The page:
<img height="1" width="1" style="display:none;" alt="" src="https://dc.ads.linkedin.com/collect/?pid=319290&amp;fmt=gif">


When the first session of the 118th Congress ended last month, lawmakers left undone controversial and pressing business that will make January a difficult month. Pending are government funding, international aid, and expiring law issues on which there is as yet little or no consensus. Caught in the crosshairs are a tax package with provisions of interest to NAIFA members, extension of the National Flood Insurance Program (NFIP), and proposals to defund regulatory initiatives like the fiduciary-only rule.

 At the top of the list is the need to fund the government’s discretionary spending for fiscal year (FY) 2024. None of the 12 annual appropriations bills were enacted into law last year. Indeed, many had not even passed one or the other chamber of Congress. The House still must pass five of the bills—including the ones funding the Departments of Labor (DOL) and Health & Human Services (HHS). The Senate has passed only three appropriations bills. And the House and Senate differ significantly on those that have passed.

The appropriations process this month is rife with difficulty. First, there are the deadlines—four of the 12 bills must be enacted into law by January 19. The other eight face a February 2 deadline. That gives Congress and the President just two weeks to agree on, write, and enact all 12 government funding bills.

And to date, the only agreement is between House and Senate leaders on a topline spending level ($1.59 trillion, with $886.3 billion of that to go to defense and $772.7 billion going to discretionary non-defense spending). It is still unclear whether the House and Senate will accept this agreement. Further complicating the situation is the fact that the topline spending deal does not include an agreement on whether to include or exclude any policy riders, some of which are “poison pills” (and are likely to be pushed hard by their supporters) on such things as defunding federal spending on abortion-related issues, transgender care issues, and investigations into former President Trump and/or President Biden. There is also a raft of such policy riders (particularly in the House) on lower-profile issues, like one to defund work on the Department of Labor’s (DOL’s) fiduciary-only rule.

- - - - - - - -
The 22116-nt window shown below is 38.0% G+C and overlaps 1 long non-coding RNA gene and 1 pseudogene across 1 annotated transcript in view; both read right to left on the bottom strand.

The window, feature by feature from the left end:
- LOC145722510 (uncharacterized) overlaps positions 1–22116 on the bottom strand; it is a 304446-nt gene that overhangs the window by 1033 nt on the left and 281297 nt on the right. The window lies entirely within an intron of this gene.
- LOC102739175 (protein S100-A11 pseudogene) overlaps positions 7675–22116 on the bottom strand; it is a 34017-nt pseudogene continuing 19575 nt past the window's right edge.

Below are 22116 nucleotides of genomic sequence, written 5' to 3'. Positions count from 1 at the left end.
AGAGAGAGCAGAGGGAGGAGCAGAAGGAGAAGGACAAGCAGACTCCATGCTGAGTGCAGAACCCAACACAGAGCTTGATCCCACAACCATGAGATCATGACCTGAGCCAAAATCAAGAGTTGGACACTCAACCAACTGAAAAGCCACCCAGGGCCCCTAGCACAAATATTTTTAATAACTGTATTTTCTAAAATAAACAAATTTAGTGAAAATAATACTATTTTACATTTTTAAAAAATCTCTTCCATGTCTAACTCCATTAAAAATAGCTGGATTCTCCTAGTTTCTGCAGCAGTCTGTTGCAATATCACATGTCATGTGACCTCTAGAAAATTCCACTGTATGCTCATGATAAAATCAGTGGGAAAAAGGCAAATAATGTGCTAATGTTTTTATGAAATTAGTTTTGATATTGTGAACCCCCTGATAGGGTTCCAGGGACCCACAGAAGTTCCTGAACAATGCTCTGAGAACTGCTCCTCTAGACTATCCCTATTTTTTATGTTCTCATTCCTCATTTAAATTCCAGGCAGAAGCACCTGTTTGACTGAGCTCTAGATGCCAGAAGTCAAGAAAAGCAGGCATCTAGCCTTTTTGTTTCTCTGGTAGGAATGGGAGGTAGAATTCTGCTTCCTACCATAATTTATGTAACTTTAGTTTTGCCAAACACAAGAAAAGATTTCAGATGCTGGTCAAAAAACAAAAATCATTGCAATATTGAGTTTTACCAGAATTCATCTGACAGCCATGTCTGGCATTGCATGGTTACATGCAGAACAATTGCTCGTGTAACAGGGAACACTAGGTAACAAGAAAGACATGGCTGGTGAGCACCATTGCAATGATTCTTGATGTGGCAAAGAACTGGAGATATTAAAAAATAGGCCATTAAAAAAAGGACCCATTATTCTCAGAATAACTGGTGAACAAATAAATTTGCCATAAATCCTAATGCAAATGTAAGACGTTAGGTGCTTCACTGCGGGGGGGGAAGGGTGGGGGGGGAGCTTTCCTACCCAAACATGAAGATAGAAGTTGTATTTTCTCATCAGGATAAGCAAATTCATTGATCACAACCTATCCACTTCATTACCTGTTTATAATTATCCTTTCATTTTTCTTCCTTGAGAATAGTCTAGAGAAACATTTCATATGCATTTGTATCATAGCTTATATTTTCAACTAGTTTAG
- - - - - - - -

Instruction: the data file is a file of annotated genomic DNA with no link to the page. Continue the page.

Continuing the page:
Finally, as if this situation isn’t time-sensitive and complicated enough, there is the question of whether to include generally supported add-on legislation, like the emerging $70 billion tax package (see story below on that), or the SECURE 2.0 technical corrections bill.

With the January 19 deadline fast approaching, Congressional leaders have agreed to proceed with a stopgap resolution (CR) with two dates, to accommodate the current “laddered” CR expiration dates. The date for the appropriation bills that would have expired Jan. 19 will be Mar.1; the date for those that would have expired Feb. 2 will be Mar. 8. It is unlikely that the House Freedom Caucus Republicans will support a CR. However, in the Senate, Majority Leader Schumer has moved forward and filed cloture on a shell bill to serve as a CR.

Prospects: It is very difficult to predict how Congress will resolve the government funding issue. Time is short, the path to consensus could be narrow, and the stakes are high. There is a very real risk of a government shutdown. And, further complicating the effort, there is the fact that current law would impose an across-the-board one percent cut in every agency’s budget (the cuts would take effect in April) if Congress funds the government via a continuing resolution (CR). If not modified, a CR would extend FY 2023 funding without any policy changes.

Government funding will likely preoccupy Congress for all of January and into February. There will almost certainly be high drama, bitter debate, and difficult choices. We will keep you posted as the situation plays out.

 NAIFA Staff Contacts: Diane Boyle – Senior Vice President – Government Relations, at dboyle@naifa.org; or Jayne Fitzgerald – Director – Government Relations, at jfitzgerald@naifa.org; or Michael Hedge – Senior Director – Government Relations, at mhedge@naifa.org.